Your pipes are in an ongoing fight against corrosion. And once corrosion starts, it can spread quickly and weaken your whole piping system.
That’s where galvanizing metal comes in. By galvanizing basic metals, such as carbon steel, you can protect metal from corrosion and increase your piping system’s longevity.
Wondering how to galvanize metal to protect pipes? Read on for an in-depth look at galvanizing and five ways to galvanize metal.
Simply put, galvanizing is the process of adding zinc to metal in order to protect it. By adding a layer of zinc, you can turn naturally corrosive metals into corrosion-resistant parts.
Metal is constantly up against the threat of corrosion. When corrosive materials, such as salt, grime, moisture, or chemicals, combine with the iron in metal, it can cause oxidation. The result is iron-oxide, or rust. Rust breaks down metal and puts pipes in danger of collapsing or bursting.
During the galvanizing process, you protect metal by adding a layer of zinc. This zinc reinforcement protects metals in two ways:
1. It provides a layer between vulnerable iron and corrosive elements.
2. It protects against galvanic corrosion. Zinc has relatively anodic properties compared to most metals. As an anode, it is quick to give up electrons when it comes in contact with a more noble metal. This sacrifice is handy when that noble metal would otherwise be stealing electrons from carbon steel or another basic metal.
So how does galvanizing improve your piping system? Here are some benefits of galvanizing pipe supports.
You may be wondering, “If galvanizing adds anti-corrosive properties, why not just use stainless products?” The answer is: cost. Stainless steel does include built-in corrosion resistance, but it tends to be more expensive than carbon steel. Thus, galvanizing provides a relatively cost-effective way to add a layer of protection to otherwise sturdy materials.
Alternatives, such as paint or other basic coatings, may seem like a simple solution. But they come with some setbacks. First, they often chip or scratch, exposing underlying metal to corrosion. Second, because they wear easily, they require constant re-application. Finally, they tend to flake or peel when they’re exposed to temperature changes or outdoor erosion.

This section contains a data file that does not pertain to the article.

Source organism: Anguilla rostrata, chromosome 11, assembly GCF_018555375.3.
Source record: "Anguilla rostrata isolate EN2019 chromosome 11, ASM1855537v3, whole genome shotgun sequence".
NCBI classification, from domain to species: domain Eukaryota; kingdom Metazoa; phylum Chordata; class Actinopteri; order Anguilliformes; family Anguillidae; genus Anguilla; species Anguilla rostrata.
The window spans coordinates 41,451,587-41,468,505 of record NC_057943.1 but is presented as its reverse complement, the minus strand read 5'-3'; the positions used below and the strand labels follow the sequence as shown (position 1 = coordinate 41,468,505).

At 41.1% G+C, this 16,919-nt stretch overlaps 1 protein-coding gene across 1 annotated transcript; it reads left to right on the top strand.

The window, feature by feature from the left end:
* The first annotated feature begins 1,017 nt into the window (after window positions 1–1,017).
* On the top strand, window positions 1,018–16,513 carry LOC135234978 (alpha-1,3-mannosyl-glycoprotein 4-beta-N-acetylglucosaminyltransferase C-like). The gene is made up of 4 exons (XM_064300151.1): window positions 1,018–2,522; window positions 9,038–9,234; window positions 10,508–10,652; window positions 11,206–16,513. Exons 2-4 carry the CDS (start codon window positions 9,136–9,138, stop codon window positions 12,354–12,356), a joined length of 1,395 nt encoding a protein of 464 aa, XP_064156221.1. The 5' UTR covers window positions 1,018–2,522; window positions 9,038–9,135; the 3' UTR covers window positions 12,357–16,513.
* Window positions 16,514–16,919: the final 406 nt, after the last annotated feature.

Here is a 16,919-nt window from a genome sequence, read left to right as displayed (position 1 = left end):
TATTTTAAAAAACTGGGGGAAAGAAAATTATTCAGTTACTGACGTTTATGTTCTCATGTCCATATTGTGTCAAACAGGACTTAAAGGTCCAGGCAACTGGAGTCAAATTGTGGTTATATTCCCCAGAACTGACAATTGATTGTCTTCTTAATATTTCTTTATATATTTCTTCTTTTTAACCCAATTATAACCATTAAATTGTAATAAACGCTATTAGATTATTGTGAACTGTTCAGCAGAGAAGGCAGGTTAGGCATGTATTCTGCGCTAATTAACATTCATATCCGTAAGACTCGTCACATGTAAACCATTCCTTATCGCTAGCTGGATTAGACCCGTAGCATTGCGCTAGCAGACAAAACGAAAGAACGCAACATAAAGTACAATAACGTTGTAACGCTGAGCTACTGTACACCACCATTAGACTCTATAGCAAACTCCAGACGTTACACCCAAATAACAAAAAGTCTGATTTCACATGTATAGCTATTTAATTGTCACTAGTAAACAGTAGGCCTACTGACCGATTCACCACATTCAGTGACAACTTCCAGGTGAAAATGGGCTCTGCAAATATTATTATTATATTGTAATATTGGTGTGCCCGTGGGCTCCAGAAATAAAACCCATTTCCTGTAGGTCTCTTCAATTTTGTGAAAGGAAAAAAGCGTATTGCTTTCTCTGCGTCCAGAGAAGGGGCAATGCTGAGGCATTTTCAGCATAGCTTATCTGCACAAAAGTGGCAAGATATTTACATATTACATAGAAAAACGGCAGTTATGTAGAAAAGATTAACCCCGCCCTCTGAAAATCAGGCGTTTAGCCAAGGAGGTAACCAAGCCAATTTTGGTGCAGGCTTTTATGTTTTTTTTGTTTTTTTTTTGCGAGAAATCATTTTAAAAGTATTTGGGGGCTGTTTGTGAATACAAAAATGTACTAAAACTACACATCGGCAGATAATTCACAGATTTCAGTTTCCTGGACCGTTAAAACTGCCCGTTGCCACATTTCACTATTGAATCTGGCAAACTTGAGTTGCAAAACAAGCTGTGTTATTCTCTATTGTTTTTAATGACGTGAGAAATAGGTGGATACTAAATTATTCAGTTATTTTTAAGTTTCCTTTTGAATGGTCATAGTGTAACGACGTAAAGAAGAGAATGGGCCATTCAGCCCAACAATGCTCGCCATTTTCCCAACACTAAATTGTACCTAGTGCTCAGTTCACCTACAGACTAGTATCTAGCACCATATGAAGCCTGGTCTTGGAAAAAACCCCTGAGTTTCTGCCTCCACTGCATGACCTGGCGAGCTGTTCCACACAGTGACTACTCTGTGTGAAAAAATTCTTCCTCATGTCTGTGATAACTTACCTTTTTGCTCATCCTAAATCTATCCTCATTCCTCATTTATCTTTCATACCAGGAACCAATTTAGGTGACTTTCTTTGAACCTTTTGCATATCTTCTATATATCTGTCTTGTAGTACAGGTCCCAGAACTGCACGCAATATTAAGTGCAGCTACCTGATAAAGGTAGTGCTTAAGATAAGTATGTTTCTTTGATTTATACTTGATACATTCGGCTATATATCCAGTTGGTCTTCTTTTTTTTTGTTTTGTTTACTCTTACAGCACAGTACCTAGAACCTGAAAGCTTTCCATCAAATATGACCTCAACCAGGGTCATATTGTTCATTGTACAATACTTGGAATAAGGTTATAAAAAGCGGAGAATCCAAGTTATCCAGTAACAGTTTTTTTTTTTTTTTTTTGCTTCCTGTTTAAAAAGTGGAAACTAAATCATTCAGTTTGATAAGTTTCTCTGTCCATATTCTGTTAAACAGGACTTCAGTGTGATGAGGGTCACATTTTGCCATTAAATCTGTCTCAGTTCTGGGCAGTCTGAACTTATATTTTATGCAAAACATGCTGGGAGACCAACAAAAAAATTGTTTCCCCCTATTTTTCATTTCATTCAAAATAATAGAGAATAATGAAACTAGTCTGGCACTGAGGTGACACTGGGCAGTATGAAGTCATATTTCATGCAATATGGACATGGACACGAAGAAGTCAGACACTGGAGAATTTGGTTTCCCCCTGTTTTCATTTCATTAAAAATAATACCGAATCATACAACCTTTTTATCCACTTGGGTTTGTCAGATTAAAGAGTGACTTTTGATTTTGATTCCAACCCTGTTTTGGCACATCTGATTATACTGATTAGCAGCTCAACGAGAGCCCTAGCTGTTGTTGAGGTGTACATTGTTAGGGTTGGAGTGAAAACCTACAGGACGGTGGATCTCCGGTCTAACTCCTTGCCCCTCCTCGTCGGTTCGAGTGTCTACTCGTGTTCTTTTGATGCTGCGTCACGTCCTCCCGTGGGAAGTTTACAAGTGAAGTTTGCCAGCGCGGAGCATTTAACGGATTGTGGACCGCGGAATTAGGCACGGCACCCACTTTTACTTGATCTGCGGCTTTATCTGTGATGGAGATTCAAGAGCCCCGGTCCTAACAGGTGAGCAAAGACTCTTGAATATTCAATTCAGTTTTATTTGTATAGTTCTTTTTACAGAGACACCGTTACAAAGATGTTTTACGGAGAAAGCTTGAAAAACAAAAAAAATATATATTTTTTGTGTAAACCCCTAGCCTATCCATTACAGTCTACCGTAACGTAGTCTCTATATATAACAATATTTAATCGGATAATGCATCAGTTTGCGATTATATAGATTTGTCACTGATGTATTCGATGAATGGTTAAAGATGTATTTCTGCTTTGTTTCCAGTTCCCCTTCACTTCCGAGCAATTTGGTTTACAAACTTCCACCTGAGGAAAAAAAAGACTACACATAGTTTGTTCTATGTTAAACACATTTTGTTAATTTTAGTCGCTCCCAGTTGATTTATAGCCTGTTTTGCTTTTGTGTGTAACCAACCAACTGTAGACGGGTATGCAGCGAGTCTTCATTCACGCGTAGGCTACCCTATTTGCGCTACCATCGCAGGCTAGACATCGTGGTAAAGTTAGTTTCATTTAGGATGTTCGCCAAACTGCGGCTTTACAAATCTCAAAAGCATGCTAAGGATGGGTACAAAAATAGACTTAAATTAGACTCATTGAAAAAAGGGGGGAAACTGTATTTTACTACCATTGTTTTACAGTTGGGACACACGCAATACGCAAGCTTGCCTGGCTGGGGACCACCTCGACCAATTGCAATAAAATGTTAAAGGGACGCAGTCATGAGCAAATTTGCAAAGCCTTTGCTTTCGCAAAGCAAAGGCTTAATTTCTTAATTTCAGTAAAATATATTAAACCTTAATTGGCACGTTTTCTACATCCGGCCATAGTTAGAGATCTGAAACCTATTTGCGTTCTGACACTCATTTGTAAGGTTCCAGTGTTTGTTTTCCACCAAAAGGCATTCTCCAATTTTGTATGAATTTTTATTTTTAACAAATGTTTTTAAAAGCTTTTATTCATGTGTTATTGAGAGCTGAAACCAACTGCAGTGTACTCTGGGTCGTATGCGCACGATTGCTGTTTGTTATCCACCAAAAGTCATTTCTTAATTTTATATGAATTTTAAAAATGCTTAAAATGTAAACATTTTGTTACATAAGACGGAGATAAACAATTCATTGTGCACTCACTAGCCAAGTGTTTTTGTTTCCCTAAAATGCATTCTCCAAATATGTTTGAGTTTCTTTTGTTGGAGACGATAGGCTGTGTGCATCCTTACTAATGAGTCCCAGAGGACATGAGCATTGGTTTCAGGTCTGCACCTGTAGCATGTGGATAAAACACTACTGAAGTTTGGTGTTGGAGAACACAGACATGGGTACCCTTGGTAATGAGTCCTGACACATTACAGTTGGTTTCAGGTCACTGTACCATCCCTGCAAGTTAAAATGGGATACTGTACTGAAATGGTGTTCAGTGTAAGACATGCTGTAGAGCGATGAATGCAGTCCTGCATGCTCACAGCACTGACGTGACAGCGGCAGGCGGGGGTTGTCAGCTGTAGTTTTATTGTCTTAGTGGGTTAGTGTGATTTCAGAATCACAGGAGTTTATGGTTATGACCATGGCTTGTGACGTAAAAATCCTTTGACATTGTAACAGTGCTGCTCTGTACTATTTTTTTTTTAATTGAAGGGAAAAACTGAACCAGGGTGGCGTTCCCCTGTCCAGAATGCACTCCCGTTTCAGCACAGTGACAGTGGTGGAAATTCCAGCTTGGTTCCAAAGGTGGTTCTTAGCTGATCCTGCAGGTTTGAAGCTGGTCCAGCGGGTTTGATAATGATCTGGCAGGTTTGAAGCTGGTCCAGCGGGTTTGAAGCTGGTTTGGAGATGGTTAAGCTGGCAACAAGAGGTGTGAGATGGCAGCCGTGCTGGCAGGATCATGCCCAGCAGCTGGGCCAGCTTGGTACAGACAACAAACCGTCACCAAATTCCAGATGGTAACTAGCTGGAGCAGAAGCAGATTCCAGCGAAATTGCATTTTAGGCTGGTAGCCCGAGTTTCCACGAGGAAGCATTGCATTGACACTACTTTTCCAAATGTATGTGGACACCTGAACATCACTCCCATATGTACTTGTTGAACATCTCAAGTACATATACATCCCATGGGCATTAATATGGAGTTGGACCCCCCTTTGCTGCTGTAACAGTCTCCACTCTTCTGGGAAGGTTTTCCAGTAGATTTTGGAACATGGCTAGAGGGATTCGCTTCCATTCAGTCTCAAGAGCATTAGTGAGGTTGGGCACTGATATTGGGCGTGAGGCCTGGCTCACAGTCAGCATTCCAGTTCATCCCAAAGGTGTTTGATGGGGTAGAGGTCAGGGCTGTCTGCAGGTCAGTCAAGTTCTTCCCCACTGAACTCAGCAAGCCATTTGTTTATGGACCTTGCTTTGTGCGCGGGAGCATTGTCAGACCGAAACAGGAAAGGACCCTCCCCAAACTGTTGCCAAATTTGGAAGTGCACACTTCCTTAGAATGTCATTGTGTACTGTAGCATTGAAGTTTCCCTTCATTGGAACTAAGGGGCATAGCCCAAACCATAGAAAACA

Galvanized metal goes through an intense process during manufacturing, but once it is applied to metal, the product is ready to go. That means your team doesn't have to worry about the labor-intensive processes of adding paints or other coatings. You also don’t need to waste time preparing surfaces, inspecting supports for scratches, or repainting.
Wondering what galvanizing methods are out there? Here’s a quick overview of how to galvanize metal to protect pipes.
Hot-dip galvanizing is one of the most reliable galvanizing options available. In fact, according to the American Galvanizers Association, hot-dip galvanizing structural steel can add more than 70 years to its longevity.
During this galvanizing process, you dip your metal in liquid zinc. Because you can submerge the whole object at once, it is a great option for pipe supports of all shapes.
Pre-galvanizing is common with products that are consistently shaped, such as metal sheets or plates. To pre-galvanize metal, you run it through a zinc wash. However, as the name suggests, pre-galvanizing is usually done prior to fabrication. That means those spots that are cut during manufacturing will be exposed to corrosion.
Instead of dipping the base metal in a zinc bath, electrogalvanizing, or electroplating, uses electrical current to transfer zinc into metal. When your base metal is combined with an electrolyte and zinc solution, an electric current is sent through the elements. Zinc ions naturally move into the base metal, adding a layer of protection.
Electroplating makes it easier to add an even coating to supports, but the coating tends to be thinner than hot-dipped layers.
With metalizing or thermal sprays, you spray zinc onto a base metal’s surface. This is a solid way to layer precise zinc protection, but it tends to take a good amount of surface preparation and specialized labor. That means it is often more expensive than other galvanizing methods.
During the sherardizing process, you add heated metal to a rotating container, along with zinc particles. The rolling concoction is heated up to high temperatures, the zinc eventually evaporates, and the zinc bonds with the base metal. This process is popular with detailed products, such as supports that feature fine threads.